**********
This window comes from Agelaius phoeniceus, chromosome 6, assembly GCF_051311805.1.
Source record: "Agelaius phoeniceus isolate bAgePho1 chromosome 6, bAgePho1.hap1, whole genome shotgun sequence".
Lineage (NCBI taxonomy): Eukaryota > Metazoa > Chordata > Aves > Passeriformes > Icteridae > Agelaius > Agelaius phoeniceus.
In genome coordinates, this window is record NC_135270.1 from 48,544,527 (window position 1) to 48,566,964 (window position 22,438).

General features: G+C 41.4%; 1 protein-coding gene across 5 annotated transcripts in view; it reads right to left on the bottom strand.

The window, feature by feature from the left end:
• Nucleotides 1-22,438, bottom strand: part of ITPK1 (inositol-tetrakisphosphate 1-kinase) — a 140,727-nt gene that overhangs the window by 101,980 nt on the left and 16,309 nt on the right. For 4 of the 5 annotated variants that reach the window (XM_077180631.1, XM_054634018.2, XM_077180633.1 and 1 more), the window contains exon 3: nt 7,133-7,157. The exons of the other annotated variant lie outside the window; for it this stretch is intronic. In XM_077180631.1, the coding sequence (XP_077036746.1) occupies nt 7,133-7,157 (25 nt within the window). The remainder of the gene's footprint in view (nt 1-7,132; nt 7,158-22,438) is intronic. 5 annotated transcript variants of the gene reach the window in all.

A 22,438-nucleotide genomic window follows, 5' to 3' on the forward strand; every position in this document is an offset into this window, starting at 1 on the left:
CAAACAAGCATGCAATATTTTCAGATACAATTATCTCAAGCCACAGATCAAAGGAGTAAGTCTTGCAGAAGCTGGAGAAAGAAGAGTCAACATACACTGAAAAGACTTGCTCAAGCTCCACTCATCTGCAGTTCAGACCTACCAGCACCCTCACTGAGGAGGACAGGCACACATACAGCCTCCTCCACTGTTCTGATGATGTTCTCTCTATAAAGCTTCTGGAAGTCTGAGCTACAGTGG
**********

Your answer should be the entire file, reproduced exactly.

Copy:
This window comes from Agelaius phoeniceus, chromosome 6, assembly GCF_051311805.1.
Source record: "Agelaius phoeniceus isolate bAgePho1 chromosome 6, bAgePho1.hap1, whole genome shotgun sequence".
Lineage (NCBI taxonomy): Eukaryota > Metazoa > Chordata > Aves > Passeriformes > Icteridae > Agelaius > Agelaius phoeniceus.
In genome coordinates, this window is record NC_135270.1 from 48,544,527 (window position 1) to 48,566,964 (window position 22,438).

General features: G+C 41.4%; 1 protein-coding gene across 5 annotated transcripts in view; it reads right to left on the bottom strand.

The window, feature by feature from the left end:
• Nucleotides 1-22,438, bottom strand: part of ITPK1 (inositol-tetrakisphosphate 1-kinase) — a 140,727-nt gene that overhangs the window by 101,980 nt on the left and 16,309 nt on the right. For 4 of the 5 annotated variants that reach the window (XM_077180631.1, XM_054634018.2, XM_077180633.1 and 1 more), the window contains exon 3: nt 7,133-7,157. The exons of the other annotated variant lie outside the window; for it this stretch is intronic. In XM_077180631.1, the coding sequence (XP_077036746.1) occupies nt 7,133-7,157 (25 nt within the window). The remainder of the gene's footprint in view (nt 1-7,132; nt 7,158-22,438) is intronic. 5 annotated transcript variants of the gene reach the window in all.

A 22,438-nucleotide genomic window follows, 5' to 3' on the forward strand; every position in this document is an offset into this window, starting at 1 on the left:
CAAACAAGCATGCAATATTTTCAGATACAATTATCTCAAGCCACAGATCAAAGGAGTAAGTCTTGCAGAAGCTGGAGAAAGAAGAGTCAACATACACTGAAAAGACTTGCTCAAGCTCCACTCATCTGCAGTTCAGACCTACCAGCACCCTCACTGAGGAGGACAGGCACACATACAGCCTCCTCCACTGTTCTGATGATGTTCTCTCTATAAAGCTTCTGGAAGTCTGAGCTACAGTGG